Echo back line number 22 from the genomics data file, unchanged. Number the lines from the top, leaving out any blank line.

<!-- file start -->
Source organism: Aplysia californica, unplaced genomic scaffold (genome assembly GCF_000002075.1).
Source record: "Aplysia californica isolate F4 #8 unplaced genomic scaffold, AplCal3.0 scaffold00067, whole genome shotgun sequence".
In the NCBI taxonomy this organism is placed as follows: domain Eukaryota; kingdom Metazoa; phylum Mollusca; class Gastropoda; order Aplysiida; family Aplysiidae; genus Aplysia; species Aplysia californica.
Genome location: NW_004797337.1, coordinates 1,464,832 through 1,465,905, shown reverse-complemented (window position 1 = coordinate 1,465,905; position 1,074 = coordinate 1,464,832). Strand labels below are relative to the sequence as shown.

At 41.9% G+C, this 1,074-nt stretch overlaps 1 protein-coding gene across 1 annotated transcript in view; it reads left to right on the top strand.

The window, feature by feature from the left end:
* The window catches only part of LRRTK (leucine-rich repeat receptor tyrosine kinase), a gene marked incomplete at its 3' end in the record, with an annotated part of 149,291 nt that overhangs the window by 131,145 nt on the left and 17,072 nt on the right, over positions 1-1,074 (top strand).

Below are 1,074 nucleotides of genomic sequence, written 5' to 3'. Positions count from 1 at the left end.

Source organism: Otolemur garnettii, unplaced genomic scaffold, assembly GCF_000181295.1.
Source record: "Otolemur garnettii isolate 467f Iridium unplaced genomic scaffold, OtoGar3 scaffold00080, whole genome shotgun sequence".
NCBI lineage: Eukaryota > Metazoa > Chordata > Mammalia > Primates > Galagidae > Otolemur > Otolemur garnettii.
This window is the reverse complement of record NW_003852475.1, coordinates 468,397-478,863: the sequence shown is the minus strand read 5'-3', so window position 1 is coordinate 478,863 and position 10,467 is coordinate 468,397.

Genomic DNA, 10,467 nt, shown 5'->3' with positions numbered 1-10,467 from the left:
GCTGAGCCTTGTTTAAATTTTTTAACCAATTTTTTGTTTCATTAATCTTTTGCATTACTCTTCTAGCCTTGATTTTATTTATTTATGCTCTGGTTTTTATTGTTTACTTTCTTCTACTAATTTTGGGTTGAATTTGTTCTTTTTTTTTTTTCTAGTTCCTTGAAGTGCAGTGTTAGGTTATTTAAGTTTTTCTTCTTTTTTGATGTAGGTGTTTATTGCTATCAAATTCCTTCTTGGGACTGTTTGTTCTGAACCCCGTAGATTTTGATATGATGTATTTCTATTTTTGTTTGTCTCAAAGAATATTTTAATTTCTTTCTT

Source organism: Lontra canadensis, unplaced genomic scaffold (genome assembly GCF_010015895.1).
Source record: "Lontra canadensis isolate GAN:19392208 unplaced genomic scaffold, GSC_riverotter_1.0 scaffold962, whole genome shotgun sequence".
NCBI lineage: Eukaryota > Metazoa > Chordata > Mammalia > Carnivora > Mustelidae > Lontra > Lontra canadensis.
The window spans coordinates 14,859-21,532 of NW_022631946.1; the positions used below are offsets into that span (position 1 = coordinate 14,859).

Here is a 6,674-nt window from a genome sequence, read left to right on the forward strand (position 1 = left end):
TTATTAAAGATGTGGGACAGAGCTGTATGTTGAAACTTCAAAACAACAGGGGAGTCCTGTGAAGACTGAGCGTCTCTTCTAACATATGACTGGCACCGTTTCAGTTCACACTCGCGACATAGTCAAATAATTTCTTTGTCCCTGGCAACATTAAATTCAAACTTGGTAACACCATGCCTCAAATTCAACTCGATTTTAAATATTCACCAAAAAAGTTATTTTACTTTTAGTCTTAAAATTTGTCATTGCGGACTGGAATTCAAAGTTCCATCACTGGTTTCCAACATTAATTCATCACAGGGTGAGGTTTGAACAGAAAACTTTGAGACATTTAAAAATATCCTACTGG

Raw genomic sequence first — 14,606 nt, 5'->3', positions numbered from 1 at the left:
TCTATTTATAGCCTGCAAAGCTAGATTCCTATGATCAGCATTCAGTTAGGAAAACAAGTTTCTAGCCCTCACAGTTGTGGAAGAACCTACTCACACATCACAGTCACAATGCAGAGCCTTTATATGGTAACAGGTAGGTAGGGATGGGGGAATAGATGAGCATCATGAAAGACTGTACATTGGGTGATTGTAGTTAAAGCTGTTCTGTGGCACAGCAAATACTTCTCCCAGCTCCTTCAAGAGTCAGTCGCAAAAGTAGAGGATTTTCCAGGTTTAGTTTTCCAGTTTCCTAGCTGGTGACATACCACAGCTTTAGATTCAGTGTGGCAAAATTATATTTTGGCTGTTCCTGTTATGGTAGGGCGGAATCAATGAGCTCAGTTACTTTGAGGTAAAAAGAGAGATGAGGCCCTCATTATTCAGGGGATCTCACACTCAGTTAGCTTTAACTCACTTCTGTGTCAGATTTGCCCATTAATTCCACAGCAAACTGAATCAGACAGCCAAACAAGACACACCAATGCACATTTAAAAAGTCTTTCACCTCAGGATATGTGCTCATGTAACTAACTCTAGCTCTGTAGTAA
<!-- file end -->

TCTATTTATAGCCTGCAAAGCTAGATTCCTATGATCAGCATTCAGTTAGGAAAACAAGTTTCTAGCCCTCACAGTTGTGGAAGAACCTACTCACACATCACAGTCACAATGCAGAGCCTTTATATGGTAACAGGTAGGTAGGGATGGGGGAATAGATGAGCATCATGAAAGACTGTACATTGGGTGATTGTAGTTAAAGCTGTTCTGTGGCACAGCAAATACTTCTCCCAGCTCCTTCAAGAGTCAGTCGCAAAAGTAGAGGATTTTCCAGGTTTAGTTTTCCAGTTTCCTAGCTGGTGACATACCACAGCTTTAGATTCAGTGTGGCAAAATTATATTTTGGCTGTTCCTGTTATGGTAGGGCGGAATCAATGAGCTCAGTTACTTTGAGGTAAAAAGAGAGATGAGGCCCTCATTATTCAGGGGATCTCACACTCAGTTAGCTTTAACTCACTTCTGTGTCAGATTTGCCCATTAATTCCACAGCAAACTGAATCAGACAGCCAAACAAGACACACCAATGCACATTTAAAAAGTCTTTCACCTCAGGATATGTGCTCATGTAACTAACTCTAGCTCTGTAGTAA